When you define a directive you get access to the attrs object by declaring it as a dependency in the link function. The attrs object will contain the normalized attributes and their corresponding values declared on the element which contains the directive in the html. So if you set a value on your directive attribute (myDirective="value"), you can access this value in your directive configuration by accessing attrs.myDirective, as this contains the value set in the html for myDirective.
John Lindquist: Now that we have our basic behaviors set up, let's make them do something a bit more useful. When you roll-over or mouse-enter this, we're going to element, add class. Again, this is part of the jQuery lite library that is included with AngularJS. jQuery itself is not included, but there is this version that does some of the basic features of JQuery...and remove class panel.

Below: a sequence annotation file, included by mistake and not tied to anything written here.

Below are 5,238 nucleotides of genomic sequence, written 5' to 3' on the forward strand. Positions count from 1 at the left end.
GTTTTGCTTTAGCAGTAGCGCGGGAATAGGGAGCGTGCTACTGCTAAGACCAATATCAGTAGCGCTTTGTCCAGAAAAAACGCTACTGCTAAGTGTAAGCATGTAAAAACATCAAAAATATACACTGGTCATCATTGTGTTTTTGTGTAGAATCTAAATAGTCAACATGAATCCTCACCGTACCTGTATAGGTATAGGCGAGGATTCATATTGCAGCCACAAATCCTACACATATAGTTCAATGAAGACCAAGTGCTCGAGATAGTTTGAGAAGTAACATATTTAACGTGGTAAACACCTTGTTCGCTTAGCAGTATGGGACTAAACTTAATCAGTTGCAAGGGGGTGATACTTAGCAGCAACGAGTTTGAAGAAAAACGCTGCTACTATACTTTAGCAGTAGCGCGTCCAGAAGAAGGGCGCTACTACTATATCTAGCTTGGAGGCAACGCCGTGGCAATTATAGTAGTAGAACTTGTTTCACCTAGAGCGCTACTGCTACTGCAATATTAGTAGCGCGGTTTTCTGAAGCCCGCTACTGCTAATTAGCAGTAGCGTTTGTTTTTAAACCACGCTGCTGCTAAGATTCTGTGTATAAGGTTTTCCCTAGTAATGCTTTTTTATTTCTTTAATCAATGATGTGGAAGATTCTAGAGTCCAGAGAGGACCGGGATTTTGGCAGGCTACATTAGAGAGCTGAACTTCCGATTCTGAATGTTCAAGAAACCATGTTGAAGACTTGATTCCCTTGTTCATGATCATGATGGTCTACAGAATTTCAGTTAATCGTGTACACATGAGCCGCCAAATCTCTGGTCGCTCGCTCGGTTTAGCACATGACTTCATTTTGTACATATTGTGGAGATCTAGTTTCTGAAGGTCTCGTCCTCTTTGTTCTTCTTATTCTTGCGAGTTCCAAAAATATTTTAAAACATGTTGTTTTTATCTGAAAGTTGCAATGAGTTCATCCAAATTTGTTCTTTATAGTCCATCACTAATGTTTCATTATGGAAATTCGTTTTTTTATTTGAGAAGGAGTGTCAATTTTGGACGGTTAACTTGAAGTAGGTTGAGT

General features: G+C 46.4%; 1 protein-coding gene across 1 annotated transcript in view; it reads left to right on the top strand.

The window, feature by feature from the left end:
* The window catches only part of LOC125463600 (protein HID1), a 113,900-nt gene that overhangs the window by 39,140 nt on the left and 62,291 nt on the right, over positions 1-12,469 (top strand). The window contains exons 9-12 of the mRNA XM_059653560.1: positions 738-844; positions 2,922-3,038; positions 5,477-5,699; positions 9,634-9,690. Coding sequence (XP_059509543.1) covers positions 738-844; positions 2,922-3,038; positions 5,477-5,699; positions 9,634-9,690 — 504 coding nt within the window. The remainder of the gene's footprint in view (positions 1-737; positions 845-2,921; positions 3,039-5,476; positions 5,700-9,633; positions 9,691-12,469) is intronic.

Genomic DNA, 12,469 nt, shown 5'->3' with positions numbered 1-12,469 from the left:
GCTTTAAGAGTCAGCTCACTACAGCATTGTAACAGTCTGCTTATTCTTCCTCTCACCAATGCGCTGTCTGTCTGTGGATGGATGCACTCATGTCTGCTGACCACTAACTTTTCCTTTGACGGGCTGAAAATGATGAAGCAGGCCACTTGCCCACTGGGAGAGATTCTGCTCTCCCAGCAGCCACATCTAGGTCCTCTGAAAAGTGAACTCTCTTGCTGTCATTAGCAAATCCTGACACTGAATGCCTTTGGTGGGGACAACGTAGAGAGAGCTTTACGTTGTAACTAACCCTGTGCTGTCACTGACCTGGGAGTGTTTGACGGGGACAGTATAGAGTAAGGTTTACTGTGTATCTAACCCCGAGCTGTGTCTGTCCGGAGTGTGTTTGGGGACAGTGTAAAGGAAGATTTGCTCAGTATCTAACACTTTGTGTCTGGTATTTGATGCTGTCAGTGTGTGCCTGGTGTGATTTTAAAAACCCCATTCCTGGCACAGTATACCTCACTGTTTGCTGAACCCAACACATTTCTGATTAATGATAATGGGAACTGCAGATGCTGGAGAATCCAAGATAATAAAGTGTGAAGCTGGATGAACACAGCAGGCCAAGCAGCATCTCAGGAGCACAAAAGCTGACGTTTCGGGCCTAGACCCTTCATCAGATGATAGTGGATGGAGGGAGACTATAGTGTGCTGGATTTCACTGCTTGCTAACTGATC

These panel classes are included in this foundation library that I'm using. You can find it online or play with it in the included code beneath the video.
I'm going to add the panel class or I'm going to...on mouse-out, I will remove the panel class. Now when I roll-over, it's going to add a panel, the class of panel, which adds that gray thing around it. When I roll-out, it's going to remove that class. In, out, in out.
Now what you really want to be able to do to make this a reusable component, a reusable behavior, is to extract this so that instead of defining inside the directive itself, you can define it inside the HTML. So we can say, on enter, panel, and from there, we can go in here and say, the third parameter here is "attrs" for attributes. We can say, attributes and the attributes of enter. So this maps to this, and so it looks up whatever you put in here.
There's some more advanced stuff we can do, but right now, we'll keep it simple.
In here, we'll say, remove class, attributes, enter. We actually need to add this to, here's where. So now, this is going to do the same thing. Let me just break it so you can see it, it's not magical. I always like to break things so you can see that I didn't do something weird.
Now, it's back to working and when I roll-over and roll-out, you can see that it's adding and removing the panel class. Again, the panel class isn't defined anywhere inside of here. It's defined here, which makes using directives really, really cool.